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Fungi must die

April 21, 2016

Research scientists from A.N. Belozersky Institute of Physico-Chemical Biology, the Lomonosov Moscow State University demonstrated how it is possible to suppress the resistance of fungi to antifungal drugs. The results of the work which can serve as a basis for the development of effective antifungal pharmaceuticals have been published in the journal FEMS Yeast Research.

Increasingly often scientists are finding strains of pathogenic fungi resistant to known antimycotics (antifungal drugs). 'There is quite a lot of different antifungals. The most common targets for them are ergosterol biosynthesis pathways. Ergosterol is localized in fungal plasma membrane and is similar to and performs the same functions as cholesterol in animal cells. Antifungals disrupt the biosynthesis of ergosterol, thereby suppressing the vital functions of the fungal cells while causing no significant harm to animal cells,' says Dmitry Knorre, a senior researcher at the Department of Molecular Energy of microorganisms, A.N. Belozersky Institute of Physico-Chemical Biology, the Lomonosov Moscow State, and the first author of the study. In addition, Dmitry Knorre is the author of a popular board game "Evolution".

Mutations leading to drug resistance allow pathogenic fungi to survive the action of antimycotics. Therefore fungal strain with such mutations are actively spreading, displacing less 'lucky' ones. Some mutations provide resistance just to a particular antifungal compound, whereas others protect from a whole range of the antimycotics. This effect is called "multidrug resistance". Usually, it is associated with excessive activation of the so-called ABC-transporters (ATP binding cassette). ABC-transporters are membrane enzymes pumping unwanted substances from the cells. Typically, the cellular transporters are working with a limited set of molecules, but some of them may protect the cells from large numbers of the compounds. The work describes an approach that allows to make the work of such ABC-transporters ineffective, to prevent their interference with the delivery of the antifungal agents into the cells.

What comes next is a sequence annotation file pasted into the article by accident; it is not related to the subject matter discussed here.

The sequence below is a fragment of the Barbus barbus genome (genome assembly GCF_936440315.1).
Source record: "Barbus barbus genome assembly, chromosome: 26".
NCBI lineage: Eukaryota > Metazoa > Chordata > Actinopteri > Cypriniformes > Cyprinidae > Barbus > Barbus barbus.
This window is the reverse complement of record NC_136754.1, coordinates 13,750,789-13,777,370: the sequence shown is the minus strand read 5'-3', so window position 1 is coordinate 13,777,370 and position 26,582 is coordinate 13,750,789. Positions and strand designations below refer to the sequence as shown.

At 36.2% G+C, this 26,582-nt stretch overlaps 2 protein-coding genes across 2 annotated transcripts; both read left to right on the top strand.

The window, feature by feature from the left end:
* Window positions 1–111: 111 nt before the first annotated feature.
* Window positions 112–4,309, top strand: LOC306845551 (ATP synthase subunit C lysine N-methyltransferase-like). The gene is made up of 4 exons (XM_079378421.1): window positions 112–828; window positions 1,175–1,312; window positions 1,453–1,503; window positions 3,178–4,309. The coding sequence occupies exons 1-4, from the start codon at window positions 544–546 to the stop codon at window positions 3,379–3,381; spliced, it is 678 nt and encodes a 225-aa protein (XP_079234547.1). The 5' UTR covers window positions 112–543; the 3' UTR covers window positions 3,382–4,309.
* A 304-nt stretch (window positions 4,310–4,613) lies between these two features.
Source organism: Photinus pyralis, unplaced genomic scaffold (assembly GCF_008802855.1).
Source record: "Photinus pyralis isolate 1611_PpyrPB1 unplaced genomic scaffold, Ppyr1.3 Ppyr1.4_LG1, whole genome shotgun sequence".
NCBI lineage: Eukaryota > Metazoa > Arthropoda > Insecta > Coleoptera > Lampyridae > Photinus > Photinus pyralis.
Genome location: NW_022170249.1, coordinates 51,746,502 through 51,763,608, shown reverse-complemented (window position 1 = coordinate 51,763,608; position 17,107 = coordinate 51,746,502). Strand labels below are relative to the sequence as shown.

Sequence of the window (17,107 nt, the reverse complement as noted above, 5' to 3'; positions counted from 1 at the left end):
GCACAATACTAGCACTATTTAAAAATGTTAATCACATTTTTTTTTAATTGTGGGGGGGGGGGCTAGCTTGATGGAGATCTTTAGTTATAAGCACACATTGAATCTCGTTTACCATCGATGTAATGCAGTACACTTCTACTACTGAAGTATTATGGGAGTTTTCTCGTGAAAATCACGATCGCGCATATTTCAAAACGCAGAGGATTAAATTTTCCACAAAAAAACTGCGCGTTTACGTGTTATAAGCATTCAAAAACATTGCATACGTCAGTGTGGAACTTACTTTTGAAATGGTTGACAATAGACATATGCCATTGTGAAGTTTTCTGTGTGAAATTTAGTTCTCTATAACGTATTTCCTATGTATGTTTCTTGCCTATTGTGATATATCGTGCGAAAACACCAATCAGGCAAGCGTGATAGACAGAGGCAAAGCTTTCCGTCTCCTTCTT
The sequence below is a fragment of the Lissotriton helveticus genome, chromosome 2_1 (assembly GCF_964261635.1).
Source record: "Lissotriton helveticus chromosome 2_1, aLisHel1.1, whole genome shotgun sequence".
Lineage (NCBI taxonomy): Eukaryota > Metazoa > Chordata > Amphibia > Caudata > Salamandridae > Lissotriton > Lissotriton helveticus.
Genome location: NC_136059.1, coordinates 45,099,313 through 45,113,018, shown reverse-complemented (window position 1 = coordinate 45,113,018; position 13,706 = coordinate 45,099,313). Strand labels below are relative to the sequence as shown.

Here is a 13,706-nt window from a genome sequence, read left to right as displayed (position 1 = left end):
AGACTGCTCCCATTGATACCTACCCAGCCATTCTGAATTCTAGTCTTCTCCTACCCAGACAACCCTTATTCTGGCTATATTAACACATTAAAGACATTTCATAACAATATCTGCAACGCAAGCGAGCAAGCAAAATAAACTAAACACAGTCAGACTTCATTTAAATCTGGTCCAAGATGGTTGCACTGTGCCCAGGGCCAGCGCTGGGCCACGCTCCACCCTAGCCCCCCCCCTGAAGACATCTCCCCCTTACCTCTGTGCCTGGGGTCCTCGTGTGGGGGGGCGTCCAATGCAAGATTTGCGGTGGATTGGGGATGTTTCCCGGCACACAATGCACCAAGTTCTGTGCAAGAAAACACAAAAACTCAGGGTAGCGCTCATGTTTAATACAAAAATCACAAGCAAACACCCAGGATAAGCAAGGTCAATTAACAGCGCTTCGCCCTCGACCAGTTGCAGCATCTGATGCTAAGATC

The experiments were conducted on the cells of baker's yeast, a common fungal model object. Fluorescent dyes were added to the cells, along with fungi-toxic compounds (e.g., well known Clotrimazole). The dyes were alkyl-rhodamines, which can be easily tracked inside or outside the cells by measuring their fluorescence. This information is important as poorly soluble in water (hydrophobic) alkyl-rhodamine molecules are absorbed effectively by a cell membrane. At the same time, the absorbtion is opposed by ABC-transporters activity, which acts to extrude the xenobiotics from the cells. Pdr5p protein is one of such transporters, it has been shown by the scientists to play a key role in pumping out alkyl rhodamines from yeast cells. Scientists have tried to trace how the distribution of the dyes correlates with their ability to 'help' the drug to kill the fungus.

'Cell viability is determined as follows: if the cell suspension is supplemented with antimycotic, and then transferred to a solid media, then after a while the surviving cells form colonies that can be counted. As a result one can estimate the efficiency of used drug composition', says Dmitry Knorre.

The research team found that octyl-rhodamine was the most effective among the tested dyes - it outperformed all others in increasing the effects of the conventional antifungals. The scientists also explained how this happens. Alkyl rhodamines are actively ejected by the ABC-transporters from the cells, but, as these compounds are extremely hydrophobic, they are immediately captured again. As a result, ABC-transporters are deceived: they are fully engaged in pumping out alkylated rhodamines, so they have no capacity to pump such detrimental drugs as clotrimazole.

'In future, it will probably be possible to find a similar colorless compound for pharmacological purposes -- another alkylated penetrating cation,' says Dmitry Knorre.

Thus, in the course of work it was found how to force the fungi to "forget" about the medication and fight with "windmills" such as alkylated rhodamines instead. Further research in this area will certainly help to improve antifungal drug composition.

Lomonosov Moscow State University

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